1) He boxes like the boxers of the fifties.
2) He boxes like boxers of the fifties.

3) He boxes like the great boxers of the fifties.
4) He boxes like great boxers of the fifties.

Are the sentences grammatical?
Is there a difference in the meanings of '1' and '2' and the meanings of '3' and '4'?
What is the difference?

Gratefully,
Navi

Original Post
navi posted:

1) He boxes like the boxers of the fifties.
2) He boxes like boxers of the fifties.

3) He boxes like the great boxers of the fifties.
4) He boxes like great boxers of the fifties.

Are the sentences grammatical?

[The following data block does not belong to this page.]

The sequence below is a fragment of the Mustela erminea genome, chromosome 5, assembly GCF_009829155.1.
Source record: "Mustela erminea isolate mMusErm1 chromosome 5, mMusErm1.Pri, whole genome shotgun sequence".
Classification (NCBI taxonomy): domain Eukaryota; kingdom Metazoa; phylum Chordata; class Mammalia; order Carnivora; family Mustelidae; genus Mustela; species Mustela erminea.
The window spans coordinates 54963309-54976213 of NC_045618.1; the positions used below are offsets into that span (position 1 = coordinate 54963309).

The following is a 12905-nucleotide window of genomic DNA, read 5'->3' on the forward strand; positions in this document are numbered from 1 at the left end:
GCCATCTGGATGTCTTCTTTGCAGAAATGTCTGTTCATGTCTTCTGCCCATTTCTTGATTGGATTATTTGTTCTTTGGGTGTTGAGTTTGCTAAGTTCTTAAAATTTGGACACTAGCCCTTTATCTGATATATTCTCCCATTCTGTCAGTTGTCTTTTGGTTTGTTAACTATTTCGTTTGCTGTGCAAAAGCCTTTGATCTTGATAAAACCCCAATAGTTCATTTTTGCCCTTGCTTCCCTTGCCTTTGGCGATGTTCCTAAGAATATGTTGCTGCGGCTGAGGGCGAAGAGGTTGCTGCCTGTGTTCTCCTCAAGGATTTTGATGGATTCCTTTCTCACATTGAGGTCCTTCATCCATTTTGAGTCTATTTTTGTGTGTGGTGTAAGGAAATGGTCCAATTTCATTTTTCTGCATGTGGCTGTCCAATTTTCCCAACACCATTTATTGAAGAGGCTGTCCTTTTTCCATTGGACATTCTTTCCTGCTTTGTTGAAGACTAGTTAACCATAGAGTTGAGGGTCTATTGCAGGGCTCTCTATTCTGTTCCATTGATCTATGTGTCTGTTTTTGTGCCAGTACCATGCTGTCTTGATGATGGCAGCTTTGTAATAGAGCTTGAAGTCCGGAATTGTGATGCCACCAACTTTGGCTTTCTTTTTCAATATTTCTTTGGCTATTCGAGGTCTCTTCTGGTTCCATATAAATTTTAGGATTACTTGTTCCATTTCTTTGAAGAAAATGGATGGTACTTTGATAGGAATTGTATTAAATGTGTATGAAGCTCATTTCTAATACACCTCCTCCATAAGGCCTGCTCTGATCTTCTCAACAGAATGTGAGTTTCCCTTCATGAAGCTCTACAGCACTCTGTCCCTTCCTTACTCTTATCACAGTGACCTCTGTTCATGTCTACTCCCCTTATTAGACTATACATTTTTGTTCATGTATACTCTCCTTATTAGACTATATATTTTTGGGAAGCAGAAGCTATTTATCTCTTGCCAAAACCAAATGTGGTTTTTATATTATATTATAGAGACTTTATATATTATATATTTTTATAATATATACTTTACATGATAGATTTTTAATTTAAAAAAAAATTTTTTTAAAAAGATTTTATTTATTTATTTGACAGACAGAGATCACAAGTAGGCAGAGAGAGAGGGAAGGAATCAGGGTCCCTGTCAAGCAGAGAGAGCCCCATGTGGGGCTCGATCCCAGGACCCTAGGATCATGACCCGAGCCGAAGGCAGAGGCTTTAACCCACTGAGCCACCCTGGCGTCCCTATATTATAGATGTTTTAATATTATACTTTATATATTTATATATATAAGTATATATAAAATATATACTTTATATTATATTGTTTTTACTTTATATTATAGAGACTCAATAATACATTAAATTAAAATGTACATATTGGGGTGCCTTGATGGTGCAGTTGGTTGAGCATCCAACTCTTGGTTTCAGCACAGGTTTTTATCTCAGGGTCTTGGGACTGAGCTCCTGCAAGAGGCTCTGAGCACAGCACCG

Is there a difference in the meanings of '1' and '2' and the meanings of '3' and '4'?

Hello, Navi,

Yes, all four of those sentences are grammatical, but I think (2) and (4) would sound better with some slight adjustments:

(2a) He boxes like a fifties-era boxer.
(2b) He boxes like a boxer out of the fifties.

(4a) He boxes like a great fifties-era boxer.
(4b) He boxes like a great boxer out of the fifties.

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